An underground tunnel leads to the city but just when Zeke has gone inside, an earthquake collapses the tunnel. Briar is frantic to have her son back. She packs her meager gear and heads to the city after she begs a ride in an airship. Everyone knows that nobody can live in the city for very long because of the blight gas and the rotters. However, there’s actually a couple of small communities in Seattle, and Briar and Zeke will have to survive them, too.

This is a fast-paced adventure story with quirky characters. Briar is actually grimly determined to find her son and to survive anything in Seattle. She brought a gun against the rotters and a gas mask against the blight. I feel that she’ very similar to Sarah Connor in her determination to find her son alive and to protect him. Zeke is equally determined to survive and to find proof about his father’s innocence. He thinks that the Russians pay Levi Blue to start his machine too soon.

I really enjoyed the secondary characters. The people inside Seattle have lived there for a long time; they’re tough and used to fighting both the blight and the gas. In many ways, they remind me of American settlers, or at least their romanticized version in many fictions. Some of them made a point about how few women there are in side the walled city and we only see two women, in addition to Briar, in the book. They are both quite memorable. Lucy O’Gunning is the mistress of a bar called “Maynard’s”. She’s lost her arm and has a strong mechanical arm instead. Then there’s Princess Angeline, an old Native American woman whom the locals respect and fear a little. She’s very handy with knives and a gun.

The other secondary characters are also interesting. The book has two shady airship crews. Clyde, the huge captain of Naamah Darling (is this a reference to Carey’s books?) and his motley crew. In fact, I’d like to read more about them. Then there’s the mysterious Doctor Minnericht who seems to be a tyrant ruling Seattle with his inventions. Nobody has seen what he looks like because he always wears his mask.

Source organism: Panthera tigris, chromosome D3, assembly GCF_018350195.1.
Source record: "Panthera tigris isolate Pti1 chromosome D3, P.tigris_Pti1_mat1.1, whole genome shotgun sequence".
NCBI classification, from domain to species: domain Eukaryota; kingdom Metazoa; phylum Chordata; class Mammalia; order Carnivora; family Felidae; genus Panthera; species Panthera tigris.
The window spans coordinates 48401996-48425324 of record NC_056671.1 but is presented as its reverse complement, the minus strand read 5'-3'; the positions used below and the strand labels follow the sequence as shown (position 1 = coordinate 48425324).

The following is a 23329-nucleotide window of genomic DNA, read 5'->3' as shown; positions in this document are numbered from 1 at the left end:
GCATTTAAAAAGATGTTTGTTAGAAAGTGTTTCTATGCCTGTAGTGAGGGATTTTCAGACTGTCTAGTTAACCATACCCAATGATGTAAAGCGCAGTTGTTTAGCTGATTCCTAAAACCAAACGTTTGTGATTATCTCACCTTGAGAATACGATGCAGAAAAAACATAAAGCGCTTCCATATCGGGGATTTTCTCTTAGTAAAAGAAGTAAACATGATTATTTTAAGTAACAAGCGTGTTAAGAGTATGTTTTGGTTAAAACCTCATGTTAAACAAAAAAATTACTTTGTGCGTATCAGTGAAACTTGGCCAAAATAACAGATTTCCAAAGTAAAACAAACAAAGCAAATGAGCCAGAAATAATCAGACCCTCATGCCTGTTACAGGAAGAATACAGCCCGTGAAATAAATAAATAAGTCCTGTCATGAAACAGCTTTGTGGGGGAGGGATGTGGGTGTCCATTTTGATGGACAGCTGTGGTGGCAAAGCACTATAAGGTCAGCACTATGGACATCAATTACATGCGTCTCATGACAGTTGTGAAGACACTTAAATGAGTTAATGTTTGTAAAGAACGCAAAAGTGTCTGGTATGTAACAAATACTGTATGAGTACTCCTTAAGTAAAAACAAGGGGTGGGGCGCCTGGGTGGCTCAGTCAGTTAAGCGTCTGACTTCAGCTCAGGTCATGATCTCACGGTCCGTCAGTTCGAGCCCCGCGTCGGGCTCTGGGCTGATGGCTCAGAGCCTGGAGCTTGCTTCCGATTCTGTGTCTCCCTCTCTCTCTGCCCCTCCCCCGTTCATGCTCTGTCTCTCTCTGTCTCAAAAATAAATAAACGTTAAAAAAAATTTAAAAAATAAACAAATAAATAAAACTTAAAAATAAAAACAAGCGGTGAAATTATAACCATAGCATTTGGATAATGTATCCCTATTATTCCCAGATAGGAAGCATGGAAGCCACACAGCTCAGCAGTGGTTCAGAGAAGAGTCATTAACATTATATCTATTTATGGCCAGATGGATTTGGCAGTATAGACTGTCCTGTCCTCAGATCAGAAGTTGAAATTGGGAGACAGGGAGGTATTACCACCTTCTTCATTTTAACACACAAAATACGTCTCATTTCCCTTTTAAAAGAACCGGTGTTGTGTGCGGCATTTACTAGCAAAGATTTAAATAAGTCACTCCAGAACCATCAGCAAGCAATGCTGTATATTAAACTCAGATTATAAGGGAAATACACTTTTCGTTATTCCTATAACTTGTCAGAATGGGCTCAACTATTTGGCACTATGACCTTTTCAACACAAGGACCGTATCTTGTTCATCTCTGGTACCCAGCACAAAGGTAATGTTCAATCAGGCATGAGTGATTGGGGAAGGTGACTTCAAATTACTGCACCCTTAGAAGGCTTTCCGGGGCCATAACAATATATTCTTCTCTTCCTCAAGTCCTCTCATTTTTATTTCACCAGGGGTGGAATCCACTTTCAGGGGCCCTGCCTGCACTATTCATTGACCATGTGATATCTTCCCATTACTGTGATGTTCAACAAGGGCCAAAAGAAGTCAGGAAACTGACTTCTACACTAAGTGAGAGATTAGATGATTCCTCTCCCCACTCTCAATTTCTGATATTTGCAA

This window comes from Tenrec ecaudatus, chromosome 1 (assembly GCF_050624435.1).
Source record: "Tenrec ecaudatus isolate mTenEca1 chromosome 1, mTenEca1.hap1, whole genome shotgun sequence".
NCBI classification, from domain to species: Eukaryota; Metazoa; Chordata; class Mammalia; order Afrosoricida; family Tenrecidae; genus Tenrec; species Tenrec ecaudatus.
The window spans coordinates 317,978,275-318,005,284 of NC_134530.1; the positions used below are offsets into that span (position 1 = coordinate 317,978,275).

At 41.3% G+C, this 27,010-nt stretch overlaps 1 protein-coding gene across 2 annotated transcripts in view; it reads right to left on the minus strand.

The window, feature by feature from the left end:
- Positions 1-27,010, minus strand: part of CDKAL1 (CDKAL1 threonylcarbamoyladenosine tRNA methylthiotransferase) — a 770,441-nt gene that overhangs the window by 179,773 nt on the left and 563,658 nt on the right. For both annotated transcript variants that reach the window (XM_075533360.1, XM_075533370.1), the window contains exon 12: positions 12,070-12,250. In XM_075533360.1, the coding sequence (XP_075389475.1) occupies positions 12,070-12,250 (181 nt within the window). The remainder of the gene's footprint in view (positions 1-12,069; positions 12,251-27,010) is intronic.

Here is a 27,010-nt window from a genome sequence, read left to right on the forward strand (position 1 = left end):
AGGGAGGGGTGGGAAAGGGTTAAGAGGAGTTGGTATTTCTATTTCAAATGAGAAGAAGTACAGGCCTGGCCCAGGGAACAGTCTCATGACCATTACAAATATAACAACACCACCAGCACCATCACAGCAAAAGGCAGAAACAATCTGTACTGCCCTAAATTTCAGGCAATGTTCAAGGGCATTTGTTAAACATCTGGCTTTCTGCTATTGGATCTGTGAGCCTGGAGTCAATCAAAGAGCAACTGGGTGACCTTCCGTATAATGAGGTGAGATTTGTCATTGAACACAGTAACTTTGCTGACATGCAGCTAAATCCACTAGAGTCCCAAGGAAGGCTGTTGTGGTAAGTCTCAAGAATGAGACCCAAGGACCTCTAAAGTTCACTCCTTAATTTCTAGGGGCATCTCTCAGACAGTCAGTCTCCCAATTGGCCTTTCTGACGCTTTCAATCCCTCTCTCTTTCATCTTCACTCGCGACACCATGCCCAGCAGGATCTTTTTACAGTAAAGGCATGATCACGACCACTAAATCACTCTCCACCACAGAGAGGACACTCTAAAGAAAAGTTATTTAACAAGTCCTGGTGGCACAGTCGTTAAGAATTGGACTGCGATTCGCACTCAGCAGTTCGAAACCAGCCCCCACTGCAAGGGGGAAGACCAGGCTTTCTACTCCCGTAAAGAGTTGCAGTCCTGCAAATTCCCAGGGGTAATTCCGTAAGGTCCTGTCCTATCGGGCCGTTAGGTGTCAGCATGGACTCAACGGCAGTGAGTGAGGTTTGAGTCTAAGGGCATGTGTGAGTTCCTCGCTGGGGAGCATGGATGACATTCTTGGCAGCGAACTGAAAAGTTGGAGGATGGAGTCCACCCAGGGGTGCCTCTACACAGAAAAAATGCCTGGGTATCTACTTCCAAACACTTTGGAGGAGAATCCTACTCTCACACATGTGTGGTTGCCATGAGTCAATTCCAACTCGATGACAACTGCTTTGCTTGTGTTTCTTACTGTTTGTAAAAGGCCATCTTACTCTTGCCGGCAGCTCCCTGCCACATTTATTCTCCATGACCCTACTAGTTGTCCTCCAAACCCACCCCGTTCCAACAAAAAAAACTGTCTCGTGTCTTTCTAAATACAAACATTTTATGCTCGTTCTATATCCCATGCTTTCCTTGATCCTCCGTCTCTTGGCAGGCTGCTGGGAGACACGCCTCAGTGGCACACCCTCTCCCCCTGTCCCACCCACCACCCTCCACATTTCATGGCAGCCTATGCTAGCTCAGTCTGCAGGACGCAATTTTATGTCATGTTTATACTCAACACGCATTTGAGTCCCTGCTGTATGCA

The Chinese have their own group. One of the locals hates them and even kills one of them but the others seems to get along with the Chinese more or less well. I found them quite puzzling. The other characters tell us that there are only adult Chinese men in Seattle, except for a few teenage boys. They tend the machines which make the air in some places in Seattle breathable. Yet, they don’t seems to charge anything for it. So, why would they stay, away from their families? (Come to think of it, Briar seems to be the only character in the book with a family.)

However, I had a bit of a problem with the others, too. Most of them seem reasonable people and it’s apparently possible to leave the city. Yet, they stay. Why? Surely, they could have found a better life for themselves than running away from rotters for decades. I can understand those who stay to make a profit from the drug business (yep, people have found a way to make the blight into a drug). However, what good is money, if you can’t spend it? Surely the criminals should have been coming and going once they’ve earned enough. And if they have to spend several decades earning money here, surely, there are better places to earn money? And what about the rest? Are there really no better place for them? There is a civil war going on but clearly the war effort doesn’t draft/employ everyone or the captains of the dirigibles wouldn’t be around. Hopefully, we’ll get to see more about the world around Seattle in the next books.

Still, I enjoyed the book and I’m looking forward to the next ones.

Oh, and even though there are both male and female characters in the book, there’s no romance. This is definitely a plus on my book, because it’s seems that it’s increasingly difficult to find a book without the obligatory romance.